You can read iSGTW via our homepage, RSS, or email. For the complete iSGTW experience, sign up for an account or log in with OpenID and manage your email subscription from your account preferences. If you do not wish to access the website’s features, you can just subscribe to the weekly email.”

     
  • richardmitnick 10:28 pm on December 3, 2014 Permalink | Reply
    Tags: , , , , , , , isgtw, , ,   

    From isgtw: “Volunteer computing: 10 years of supporting CERN through LHC@home” 


    international science grid this week

    December 3, 2014
    Andrew Purcell

    LHC@home recently celebrated a decade since its launch in 2004. Through its SixTrack project, the LHC@home platform harnesses the power of volunteer computing to model the progress of sub-atomic particles traveling at nearly the speed of light around the Large Hadron Collider (LHC) at CERN, near Geneva, Switzerland. It typically simulates about 60 particles whizzing around the collider’s 27km-long ring for ten seconds, or up to one million loops. Results from SixTrack were used to help the engineers and physicists at CERN design stable beam conditions for the LHC, so today the beams stay on track and don’t cause damage by flying off course into the walls of the vacuum tube. It’s now also being used to carry out simulations relevant to the design of the next phase of the LHC, known as the High-Luminosity LHC.

    CERN LHC Map
    CERN LHC Grand Tunnel
    CERN LHC particles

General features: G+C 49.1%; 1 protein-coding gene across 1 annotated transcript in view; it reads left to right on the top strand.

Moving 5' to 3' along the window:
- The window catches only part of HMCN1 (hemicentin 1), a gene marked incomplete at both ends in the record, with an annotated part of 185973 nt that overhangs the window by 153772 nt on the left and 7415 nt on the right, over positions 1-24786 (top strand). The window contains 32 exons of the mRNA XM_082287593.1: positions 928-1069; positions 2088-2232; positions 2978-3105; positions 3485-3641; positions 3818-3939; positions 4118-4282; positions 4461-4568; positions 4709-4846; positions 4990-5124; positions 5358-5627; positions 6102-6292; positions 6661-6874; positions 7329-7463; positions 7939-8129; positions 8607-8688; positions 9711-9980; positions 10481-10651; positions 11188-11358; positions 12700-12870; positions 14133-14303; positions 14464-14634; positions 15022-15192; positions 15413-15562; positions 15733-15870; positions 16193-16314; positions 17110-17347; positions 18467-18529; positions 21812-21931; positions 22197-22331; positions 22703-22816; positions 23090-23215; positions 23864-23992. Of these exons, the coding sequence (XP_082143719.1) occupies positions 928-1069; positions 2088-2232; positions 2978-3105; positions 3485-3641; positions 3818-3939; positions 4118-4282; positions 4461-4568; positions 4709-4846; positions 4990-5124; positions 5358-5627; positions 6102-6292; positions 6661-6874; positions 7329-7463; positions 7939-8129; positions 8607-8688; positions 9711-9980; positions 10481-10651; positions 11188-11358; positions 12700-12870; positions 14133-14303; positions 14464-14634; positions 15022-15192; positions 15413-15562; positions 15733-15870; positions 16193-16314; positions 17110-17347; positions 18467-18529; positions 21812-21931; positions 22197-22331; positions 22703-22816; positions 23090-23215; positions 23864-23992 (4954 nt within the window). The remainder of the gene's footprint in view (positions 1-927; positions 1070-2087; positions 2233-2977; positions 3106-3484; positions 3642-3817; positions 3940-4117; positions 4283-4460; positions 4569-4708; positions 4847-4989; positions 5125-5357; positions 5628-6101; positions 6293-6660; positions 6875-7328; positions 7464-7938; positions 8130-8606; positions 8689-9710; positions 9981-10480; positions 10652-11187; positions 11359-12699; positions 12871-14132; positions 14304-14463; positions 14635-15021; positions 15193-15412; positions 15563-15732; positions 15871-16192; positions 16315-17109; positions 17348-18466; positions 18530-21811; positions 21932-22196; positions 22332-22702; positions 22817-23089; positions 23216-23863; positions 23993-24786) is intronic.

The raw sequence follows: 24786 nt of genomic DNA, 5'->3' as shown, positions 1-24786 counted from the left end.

LHC at CERN

    “The results of SixTrack played an essential role in the design of the LHC, and the high-luminosity upgrades will naturally require additional development work on SixTrack,” explains Frank Schmidt, who works in CERN’s Accelerators and Beam Physics Group of the Beams Department and is the main author of the SixTrack code. “In addition to its use in the design stage, SixTrack is also a key tool for the interpretation of data taken during the first run of the LHC,” adds Massimo Giovannozzi, who also works in CERN’s Accelerators and Beams Physics Group. “We use it to improve our understanding of particle dynamics, which will help us to push the LHC performance even further over the coming years of operation.” He continues: “Managing a project like SixTrack within LHC@home requires resources and competencies that are not easy to find: Igor Zacharov, a senior scientist at the Particle Accelerator Physics Laboratory (LPAP) of the Swiss Federal Institute of Technology in Lausanne (EPFL), provides valuable support for SixTrack by helping with BOINC integration.”

    c
    Volunteer computing is a type of distributed computing through which members of the public donate computing resources (usually processing power) to aid research projects. Image courtesy Eduardo Diez Viñuela, Flickr (CC BY-SA 2.0).

    Before LHC@home was created, SixTrack was run only on desktop computers at CERN, using a platform called the Compact Physics Screen Saver (CPSS). This proved to be a useful tool for a proof of concept, but it was first with the launch of the LHC@home platform in 2004 that things really took off. “I am surprised and delighted by the support from our volunteers,” says Eric McIntosh, who formerly worked in CERN’s IT Department and is now an honorary member of the Beams Department. “We now have over 100,000 users all over the world and many more hosts. Every contribution is welcome, however small, as our strength lies in numbers.”